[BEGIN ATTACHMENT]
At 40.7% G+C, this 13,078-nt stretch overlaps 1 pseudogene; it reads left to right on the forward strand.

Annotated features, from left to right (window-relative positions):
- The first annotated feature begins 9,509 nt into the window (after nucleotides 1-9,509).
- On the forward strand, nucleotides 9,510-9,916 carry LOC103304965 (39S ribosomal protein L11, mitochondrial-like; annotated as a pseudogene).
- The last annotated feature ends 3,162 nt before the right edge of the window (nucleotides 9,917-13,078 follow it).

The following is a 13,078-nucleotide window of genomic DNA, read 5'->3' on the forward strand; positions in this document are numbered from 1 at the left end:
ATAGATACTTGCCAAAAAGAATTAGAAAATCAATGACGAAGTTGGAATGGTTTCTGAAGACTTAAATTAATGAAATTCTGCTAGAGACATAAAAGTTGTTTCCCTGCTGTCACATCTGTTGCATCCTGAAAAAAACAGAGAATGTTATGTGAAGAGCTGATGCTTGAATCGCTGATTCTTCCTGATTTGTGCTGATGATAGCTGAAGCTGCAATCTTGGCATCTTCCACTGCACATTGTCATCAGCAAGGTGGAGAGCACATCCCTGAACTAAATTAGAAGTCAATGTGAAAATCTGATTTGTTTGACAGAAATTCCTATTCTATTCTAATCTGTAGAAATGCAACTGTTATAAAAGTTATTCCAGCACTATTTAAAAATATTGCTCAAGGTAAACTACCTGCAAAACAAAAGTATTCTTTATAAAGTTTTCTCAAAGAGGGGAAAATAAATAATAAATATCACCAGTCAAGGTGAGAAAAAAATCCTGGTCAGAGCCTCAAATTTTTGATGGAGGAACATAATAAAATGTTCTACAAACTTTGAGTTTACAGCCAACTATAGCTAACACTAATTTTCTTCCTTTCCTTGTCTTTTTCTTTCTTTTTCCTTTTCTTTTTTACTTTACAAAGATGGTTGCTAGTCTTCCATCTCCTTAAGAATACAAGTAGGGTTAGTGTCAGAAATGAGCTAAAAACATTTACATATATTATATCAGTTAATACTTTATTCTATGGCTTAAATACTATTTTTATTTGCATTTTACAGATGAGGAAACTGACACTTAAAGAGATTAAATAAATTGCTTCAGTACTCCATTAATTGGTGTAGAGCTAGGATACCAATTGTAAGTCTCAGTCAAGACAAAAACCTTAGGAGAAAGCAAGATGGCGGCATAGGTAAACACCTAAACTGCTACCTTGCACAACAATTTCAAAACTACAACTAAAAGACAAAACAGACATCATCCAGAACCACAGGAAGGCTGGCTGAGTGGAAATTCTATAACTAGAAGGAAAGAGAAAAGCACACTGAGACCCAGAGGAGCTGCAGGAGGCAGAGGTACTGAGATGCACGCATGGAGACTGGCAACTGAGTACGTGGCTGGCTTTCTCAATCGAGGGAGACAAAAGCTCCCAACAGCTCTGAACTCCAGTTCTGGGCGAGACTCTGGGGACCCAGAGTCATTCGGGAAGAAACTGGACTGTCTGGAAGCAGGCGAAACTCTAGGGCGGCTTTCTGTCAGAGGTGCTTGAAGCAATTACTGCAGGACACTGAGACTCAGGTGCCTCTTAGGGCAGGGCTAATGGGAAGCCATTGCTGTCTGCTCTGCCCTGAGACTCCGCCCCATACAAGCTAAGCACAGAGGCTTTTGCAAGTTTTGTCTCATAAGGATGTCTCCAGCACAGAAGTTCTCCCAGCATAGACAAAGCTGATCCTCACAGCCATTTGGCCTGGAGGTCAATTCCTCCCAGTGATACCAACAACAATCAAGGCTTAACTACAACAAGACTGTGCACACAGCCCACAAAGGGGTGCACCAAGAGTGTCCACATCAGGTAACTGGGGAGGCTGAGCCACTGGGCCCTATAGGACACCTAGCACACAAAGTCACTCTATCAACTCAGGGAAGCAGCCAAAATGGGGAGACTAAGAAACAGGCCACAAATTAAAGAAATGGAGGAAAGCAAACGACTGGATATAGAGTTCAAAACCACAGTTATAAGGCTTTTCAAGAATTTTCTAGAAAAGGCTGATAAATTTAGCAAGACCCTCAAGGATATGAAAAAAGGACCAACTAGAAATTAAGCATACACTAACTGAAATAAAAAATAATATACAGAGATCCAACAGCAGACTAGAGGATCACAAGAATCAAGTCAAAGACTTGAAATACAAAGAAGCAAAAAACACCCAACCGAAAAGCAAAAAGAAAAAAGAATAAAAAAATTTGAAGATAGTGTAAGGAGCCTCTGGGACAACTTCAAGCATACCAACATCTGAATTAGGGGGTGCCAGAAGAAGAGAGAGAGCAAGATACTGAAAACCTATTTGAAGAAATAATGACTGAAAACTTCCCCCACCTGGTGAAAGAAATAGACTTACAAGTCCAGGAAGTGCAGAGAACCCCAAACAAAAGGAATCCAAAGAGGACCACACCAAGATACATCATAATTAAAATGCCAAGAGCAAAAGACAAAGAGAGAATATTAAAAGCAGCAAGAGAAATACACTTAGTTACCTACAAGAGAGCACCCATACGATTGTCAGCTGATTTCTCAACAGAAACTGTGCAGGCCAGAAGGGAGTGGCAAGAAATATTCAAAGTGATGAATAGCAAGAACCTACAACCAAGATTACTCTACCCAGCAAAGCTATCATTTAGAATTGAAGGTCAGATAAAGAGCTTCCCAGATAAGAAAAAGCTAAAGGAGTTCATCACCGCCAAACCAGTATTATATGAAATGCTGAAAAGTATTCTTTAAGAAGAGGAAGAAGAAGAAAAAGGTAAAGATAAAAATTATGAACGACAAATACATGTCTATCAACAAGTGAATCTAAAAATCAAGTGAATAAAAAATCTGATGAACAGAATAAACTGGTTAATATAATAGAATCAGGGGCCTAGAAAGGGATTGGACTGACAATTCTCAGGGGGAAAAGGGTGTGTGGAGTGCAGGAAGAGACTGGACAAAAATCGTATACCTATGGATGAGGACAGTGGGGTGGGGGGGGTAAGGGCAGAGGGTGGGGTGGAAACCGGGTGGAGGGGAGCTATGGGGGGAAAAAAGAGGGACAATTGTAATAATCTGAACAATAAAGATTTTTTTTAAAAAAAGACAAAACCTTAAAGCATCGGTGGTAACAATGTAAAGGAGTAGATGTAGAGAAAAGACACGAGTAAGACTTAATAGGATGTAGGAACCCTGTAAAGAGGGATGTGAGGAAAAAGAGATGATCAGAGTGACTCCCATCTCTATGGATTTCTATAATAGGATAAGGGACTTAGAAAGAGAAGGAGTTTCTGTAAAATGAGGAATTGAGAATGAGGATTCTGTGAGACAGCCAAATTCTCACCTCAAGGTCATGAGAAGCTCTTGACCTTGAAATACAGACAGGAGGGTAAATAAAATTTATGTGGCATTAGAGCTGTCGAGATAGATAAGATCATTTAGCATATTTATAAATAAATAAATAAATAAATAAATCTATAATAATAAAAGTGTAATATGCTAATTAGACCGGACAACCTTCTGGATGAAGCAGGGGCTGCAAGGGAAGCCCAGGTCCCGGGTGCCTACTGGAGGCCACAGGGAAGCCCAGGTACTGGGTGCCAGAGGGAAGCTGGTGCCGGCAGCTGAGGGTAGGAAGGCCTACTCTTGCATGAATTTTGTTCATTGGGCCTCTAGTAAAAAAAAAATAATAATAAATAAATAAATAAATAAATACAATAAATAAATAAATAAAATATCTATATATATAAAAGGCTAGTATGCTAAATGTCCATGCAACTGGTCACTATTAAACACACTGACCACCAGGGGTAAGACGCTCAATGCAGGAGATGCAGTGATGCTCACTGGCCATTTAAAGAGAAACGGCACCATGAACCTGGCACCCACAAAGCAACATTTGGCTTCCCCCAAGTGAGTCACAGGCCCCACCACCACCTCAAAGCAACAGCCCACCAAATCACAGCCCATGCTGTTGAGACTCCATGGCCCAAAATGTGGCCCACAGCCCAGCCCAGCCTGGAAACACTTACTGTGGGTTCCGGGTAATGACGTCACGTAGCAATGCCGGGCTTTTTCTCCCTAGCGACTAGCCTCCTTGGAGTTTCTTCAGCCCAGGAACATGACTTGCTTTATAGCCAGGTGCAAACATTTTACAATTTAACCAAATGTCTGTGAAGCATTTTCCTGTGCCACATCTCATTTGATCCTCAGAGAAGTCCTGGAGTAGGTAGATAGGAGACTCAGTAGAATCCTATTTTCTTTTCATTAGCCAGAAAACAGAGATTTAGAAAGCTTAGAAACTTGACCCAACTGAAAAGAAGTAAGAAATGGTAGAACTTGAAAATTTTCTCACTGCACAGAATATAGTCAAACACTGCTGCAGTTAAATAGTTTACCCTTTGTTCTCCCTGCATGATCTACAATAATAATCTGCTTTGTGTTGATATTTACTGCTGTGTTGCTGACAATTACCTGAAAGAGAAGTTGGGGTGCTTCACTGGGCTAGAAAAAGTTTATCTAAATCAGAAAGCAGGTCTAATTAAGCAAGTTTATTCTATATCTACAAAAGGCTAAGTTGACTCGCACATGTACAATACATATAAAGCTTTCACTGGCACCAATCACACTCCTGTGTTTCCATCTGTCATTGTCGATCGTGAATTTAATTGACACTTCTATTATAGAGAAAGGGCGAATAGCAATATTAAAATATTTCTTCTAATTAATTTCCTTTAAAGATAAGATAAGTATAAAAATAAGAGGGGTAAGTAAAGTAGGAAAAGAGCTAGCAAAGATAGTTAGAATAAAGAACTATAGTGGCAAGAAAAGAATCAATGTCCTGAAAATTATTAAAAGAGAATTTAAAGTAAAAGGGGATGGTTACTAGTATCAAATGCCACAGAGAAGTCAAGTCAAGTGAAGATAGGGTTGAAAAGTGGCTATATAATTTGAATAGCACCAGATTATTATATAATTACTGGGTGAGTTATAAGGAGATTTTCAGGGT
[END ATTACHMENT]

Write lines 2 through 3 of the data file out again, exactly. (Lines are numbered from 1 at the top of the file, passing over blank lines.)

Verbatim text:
Annotated features, from left to right (window-relative positions):
- The first annotated feature begins 9,509 nt into the window (after nucleotides 1-9,509).